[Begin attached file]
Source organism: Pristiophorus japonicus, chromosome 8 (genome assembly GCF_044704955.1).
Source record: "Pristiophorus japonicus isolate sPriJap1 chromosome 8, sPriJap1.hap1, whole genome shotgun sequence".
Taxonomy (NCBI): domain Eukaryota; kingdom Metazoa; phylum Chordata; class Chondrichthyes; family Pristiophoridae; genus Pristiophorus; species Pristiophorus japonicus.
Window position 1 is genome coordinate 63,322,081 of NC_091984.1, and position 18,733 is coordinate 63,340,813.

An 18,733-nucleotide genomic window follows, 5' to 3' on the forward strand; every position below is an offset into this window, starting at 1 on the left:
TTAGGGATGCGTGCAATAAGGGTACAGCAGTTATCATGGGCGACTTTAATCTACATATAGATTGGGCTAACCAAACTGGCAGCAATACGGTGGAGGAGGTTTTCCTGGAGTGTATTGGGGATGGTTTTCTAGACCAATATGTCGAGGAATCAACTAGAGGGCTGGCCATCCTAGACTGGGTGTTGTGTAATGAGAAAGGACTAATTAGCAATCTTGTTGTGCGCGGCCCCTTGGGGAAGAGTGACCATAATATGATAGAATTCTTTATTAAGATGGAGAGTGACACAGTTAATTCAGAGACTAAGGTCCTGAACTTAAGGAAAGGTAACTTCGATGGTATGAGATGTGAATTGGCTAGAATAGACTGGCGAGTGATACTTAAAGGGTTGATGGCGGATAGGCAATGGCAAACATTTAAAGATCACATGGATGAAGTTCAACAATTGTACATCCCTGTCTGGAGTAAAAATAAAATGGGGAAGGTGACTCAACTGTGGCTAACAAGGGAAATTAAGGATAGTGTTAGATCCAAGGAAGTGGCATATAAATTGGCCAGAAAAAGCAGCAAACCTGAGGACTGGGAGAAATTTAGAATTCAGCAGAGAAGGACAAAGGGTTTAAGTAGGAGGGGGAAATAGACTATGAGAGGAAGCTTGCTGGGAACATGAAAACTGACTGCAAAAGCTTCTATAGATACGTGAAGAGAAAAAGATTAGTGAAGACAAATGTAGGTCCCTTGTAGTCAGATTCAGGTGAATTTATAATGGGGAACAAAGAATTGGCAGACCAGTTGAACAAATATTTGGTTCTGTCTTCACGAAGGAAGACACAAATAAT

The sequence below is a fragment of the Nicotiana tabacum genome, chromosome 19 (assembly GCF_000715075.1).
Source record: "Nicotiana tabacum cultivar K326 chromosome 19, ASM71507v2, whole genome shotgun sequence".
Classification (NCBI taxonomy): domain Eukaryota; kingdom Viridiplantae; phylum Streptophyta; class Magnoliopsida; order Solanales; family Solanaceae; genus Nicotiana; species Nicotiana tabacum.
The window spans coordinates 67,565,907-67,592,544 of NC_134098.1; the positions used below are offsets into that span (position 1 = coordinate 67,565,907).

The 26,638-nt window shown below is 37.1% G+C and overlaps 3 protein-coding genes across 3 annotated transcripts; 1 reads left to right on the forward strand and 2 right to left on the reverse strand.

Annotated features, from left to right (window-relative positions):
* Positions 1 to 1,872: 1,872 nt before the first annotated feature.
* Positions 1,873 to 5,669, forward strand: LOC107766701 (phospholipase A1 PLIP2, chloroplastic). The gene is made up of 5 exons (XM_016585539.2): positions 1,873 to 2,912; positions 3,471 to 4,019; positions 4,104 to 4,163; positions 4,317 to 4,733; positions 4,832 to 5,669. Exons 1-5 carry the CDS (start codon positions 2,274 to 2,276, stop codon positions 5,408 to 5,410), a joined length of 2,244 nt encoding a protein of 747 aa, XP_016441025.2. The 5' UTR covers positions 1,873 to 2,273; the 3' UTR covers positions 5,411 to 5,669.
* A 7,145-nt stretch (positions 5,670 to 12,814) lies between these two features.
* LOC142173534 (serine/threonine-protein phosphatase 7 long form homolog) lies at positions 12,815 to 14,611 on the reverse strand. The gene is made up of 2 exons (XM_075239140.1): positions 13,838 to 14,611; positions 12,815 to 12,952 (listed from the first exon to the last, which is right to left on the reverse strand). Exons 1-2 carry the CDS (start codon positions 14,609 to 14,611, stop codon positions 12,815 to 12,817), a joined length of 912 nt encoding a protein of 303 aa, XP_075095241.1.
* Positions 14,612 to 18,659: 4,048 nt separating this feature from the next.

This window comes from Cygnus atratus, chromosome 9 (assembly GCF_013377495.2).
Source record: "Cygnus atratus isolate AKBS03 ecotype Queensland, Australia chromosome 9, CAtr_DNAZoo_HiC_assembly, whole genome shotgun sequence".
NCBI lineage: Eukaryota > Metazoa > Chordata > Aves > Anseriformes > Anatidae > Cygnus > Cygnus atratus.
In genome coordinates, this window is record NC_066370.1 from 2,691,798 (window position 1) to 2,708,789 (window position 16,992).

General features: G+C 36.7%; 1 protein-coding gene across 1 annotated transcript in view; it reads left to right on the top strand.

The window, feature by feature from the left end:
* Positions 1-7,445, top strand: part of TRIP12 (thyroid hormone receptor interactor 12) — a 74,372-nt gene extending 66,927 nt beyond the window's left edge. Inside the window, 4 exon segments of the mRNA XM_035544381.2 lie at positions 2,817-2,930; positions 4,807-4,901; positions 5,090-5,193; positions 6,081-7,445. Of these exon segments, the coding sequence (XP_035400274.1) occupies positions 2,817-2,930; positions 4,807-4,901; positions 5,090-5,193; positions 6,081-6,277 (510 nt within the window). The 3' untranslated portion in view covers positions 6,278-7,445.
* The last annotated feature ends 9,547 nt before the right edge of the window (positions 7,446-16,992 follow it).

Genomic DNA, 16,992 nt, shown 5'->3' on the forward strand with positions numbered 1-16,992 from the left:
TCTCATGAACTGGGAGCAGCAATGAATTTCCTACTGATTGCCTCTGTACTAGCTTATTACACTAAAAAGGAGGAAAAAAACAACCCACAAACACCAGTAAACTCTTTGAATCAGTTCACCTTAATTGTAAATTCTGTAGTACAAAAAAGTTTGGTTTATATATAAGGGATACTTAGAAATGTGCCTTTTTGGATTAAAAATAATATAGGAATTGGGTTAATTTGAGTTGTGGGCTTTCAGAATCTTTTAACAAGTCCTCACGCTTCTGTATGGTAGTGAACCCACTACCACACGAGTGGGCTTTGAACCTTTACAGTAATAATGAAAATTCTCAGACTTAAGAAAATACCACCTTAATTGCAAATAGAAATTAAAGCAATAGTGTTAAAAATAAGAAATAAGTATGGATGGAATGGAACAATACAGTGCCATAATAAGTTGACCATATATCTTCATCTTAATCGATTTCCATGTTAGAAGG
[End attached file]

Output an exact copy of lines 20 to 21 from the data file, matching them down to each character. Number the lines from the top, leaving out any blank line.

NCBI lineage: Eukaryota > Metazoa > Chordata > Aves > Anseriformes > Anatidae > Cygnus > Cygnus atratus.
In genome coordinates, this window is record NC_066370.1 from 2,691,798 (window position 1) to 2,708,789 (window position 16,992).